Alabama Considering Making Transgender Treatment for Minors a Felony, Even if Parents Approve It

The Alabama state legislature is considering a bill that would criminalize doctors prescribing puberty blockers, hormonal treatments and the procedures for minors who identify as transgender, even if their parents consent to the medical services.

The Alabama House Health Committee listened to arguments on both sides of the Vulnerable Child Compassion and Protection Act on Wednesday. The bill, sponsored by Republican State Senator Shay Shelnutt of Trussville, passed in the State Senate 23 to 4 on March 2, and would be the first of its kind to become law in the country.

"Children aren't mature enough to make these decisions on surgeries and drugs." Shelnutt said to the Associated Press. "The whole point is to protect kids."

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The Alabama legislature is considering a bill that would criminalize medical treatments for minors who are transgender. L.G.B.T. activists and their supporters rally in support of transgender people on the steps of New York City Hall, October 24, 2018 in New York City. Drew Angerer/Getty Images

The bill would make any medical prescription or procedure meant to alter or delay puberty considered a Class C felony worthy of 10 years in prison or a $15,000 fine for violators—even if parents approve of the treatment. A spokesperson for the American Civil Liberties Union (ACLU) of Alabama confirmed in an email to Newsweek that parents would not be able to override the law unless they seek care for their child in a state where it's legal to provide gender-affirming care. The spokesperson added that this puts medical providers in the position of choosing between "doing their jobs" and facing prosecution.

Gender-affirming therapies are considered a "public health risk," according to the proposed law, and police have the right to prosecute medical providers for prescribing hormonal doses to minors and performing surgeries that aren't for a "medically verifiable disorder."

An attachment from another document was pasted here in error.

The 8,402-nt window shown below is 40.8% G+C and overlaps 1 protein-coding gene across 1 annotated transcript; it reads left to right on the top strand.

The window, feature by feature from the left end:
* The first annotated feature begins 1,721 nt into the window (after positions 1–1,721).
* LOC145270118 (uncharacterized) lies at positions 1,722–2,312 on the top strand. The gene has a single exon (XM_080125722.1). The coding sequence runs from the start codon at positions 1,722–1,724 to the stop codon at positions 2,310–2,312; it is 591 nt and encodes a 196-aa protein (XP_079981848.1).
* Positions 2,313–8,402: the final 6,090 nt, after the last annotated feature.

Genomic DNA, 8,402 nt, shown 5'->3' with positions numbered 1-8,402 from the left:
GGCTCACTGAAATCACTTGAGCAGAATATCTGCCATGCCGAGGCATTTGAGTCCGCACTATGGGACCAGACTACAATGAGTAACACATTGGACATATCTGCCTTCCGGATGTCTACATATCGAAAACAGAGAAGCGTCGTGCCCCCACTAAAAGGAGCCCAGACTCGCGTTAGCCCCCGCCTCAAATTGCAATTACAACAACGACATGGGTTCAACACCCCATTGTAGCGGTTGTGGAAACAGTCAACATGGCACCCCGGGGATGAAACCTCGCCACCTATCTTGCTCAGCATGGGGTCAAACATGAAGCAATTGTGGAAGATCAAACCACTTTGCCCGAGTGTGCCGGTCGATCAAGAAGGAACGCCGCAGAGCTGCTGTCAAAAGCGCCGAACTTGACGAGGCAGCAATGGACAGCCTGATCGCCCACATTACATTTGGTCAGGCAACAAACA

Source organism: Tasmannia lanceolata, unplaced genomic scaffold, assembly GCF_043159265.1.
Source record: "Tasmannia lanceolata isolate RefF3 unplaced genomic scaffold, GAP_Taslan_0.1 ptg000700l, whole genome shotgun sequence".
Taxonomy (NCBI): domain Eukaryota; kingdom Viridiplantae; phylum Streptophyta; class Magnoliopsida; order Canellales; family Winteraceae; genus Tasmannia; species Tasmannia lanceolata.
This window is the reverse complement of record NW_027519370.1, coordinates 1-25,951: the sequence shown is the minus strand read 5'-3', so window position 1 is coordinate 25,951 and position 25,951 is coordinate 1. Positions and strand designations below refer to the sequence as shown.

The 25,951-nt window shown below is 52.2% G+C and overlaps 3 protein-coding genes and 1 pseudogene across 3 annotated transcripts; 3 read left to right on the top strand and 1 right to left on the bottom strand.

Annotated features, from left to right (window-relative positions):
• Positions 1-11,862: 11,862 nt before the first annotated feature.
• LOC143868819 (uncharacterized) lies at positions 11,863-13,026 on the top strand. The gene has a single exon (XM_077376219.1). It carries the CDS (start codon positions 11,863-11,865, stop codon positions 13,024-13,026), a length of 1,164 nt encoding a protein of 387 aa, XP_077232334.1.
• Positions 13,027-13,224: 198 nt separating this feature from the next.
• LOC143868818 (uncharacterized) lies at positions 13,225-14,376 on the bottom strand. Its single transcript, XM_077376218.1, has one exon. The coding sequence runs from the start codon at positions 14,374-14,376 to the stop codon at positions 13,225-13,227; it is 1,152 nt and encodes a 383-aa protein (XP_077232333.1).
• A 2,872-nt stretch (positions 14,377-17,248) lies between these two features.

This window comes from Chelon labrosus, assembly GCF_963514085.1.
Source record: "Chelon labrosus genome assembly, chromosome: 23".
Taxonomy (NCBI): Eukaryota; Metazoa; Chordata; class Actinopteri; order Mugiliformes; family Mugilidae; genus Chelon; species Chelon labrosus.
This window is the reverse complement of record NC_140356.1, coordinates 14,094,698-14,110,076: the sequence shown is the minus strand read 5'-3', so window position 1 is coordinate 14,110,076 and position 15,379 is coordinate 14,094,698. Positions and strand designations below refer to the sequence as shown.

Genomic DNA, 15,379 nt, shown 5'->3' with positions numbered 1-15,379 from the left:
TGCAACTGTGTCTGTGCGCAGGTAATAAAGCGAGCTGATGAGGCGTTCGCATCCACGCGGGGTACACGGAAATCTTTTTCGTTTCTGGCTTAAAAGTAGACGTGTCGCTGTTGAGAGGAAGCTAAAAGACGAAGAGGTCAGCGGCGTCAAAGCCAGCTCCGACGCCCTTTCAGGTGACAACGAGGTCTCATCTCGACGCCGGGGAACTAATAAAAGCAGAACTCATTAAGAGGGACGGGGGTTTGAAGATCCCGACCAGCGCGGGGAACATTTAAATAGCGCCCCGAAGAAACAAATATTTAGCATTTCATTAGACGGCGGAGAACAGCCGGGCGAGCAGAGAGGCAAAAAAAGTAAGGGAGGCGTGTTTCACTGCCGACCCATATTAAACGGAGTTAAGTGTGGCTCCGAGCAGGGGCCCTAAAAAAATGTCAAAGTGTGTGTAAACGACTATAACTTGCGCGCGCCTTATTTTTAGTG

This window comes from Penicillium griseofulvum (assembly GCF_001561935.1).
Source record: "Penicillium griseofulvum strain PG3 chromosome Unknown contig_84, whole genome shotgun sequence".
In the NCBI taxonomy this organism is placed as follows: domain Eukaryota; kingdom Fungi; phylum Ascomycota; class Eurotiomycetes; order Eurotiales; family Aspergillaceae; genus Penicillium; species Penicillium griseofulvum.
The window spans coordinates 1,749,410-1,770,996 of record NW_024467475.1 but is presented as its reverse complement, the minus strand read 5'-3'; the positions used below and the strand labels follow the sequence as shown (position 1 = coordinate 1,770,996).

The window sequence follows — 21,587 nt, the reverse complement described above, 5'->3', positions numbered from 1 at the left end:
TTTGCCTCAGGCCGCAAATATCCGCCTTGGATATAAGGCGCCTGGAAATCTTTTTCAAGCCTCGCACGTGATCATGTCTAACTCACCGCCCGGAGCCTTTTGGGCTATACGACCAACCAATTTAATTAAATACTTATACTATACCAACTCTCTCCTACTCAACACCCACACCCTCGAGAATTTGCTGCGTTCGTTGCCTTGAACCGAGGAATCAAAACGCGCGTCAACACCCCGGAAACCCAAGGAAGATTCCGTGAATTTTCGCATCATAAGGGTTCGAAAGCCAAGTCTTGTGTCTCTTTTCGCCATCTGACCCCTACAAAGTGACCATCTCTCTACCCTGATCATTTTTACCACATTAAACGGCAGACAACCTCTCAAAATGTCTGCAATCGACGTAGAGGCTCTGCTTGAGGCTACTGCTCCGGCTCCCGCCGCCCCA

"These youth are not mentally ill," Dr. Morissa Ladinsky, a pediatrician at the University of Alabama at Birmingham, said to the committee. She added that while the bill prohibits surgeries to genitalia of minors, these operations are never performed on minors in Alabama.

Long-term effects of hormonal treatments and puberty blockers "have not been rigorously studied" enough to administer to children, according to the bill, which also states that gender confusion is temporary because most children "ultimately identify" with biological sex by the time they're young adults.

Ladinsky said about 1.5 percent of people have a gender identity that conflicts with their biological sex, and the effects of hormonal treatments are 100 percent reversible.

"They did not choose to be this way," Ladinsky said. "Nor did their parents ask for this. But the dysphoria they experience merits specialized health care. And for them we use evidence-based, standardized medicine to keep them healthy."

If the bill were to become law, schools would also be required to disclose to parents if they think "a minor's perception that his or her gender is inconsistent with his or her sex."

The mandate to teachers and administrators causes concerns among critics that schools will be put in a tenuous ethical position of having to "out" minors to potentially hostile parents, according to a statement from the Campaign for Southern Equality. School personnel also cannot "encourage or coerce" a minor to withhold this information from a parent or guardian.

The ACLU spokesperson said this raises ethical concerns for school-based counselors: "This bill violates the confidentiality between the child and their counselor and the reporting requirement could put more minors in danger, despite whatever the counselors professional judgement about how sharing this information make impact the safety of that minor."

Suicide is also a risk for transgender children, and critics are concerned that without the proper therapies transgender children could be at a great risk of mental health issues. Sgt. David Fuller with the Gadsden Police Department, whose daughter is transgender, told the committee nearly half of transgender youth attempt suicide. The bill stated that there is no "rigorous study" linking gender-changing therapies to a "reduction in suicide."

A first large-scale study in the journal Pediatrics published early last year found transgender adolescents who take puberty blockers were at a significantly lower risk of suicide. Researchers found that between 30 percent and 51 percent of transgender adolescents reported engaging in lifetime suicide behavior.

"If you take this healthcare away, my kid is dead," Fuller said to the lawmakers. "You say you want to take care of these kids, then you want to make the doctors criminals. I'm a police officer. You're asking me to arrest the folks that I know saved my kid's life."

During the Senate debate on the bill, Shelnutt said he had never spoken to a transgender youth before, according to the AP. He added that he did not even know such treatments were even performed until last year when he initially introduced the bill.

Alabama is one of eight states where conservative legislators are pushing bills arguing against hormonal treatment for children.

Newsweek reached to Shelnutt for comment.

This story has been updated with comment from the ACLU of Alabama.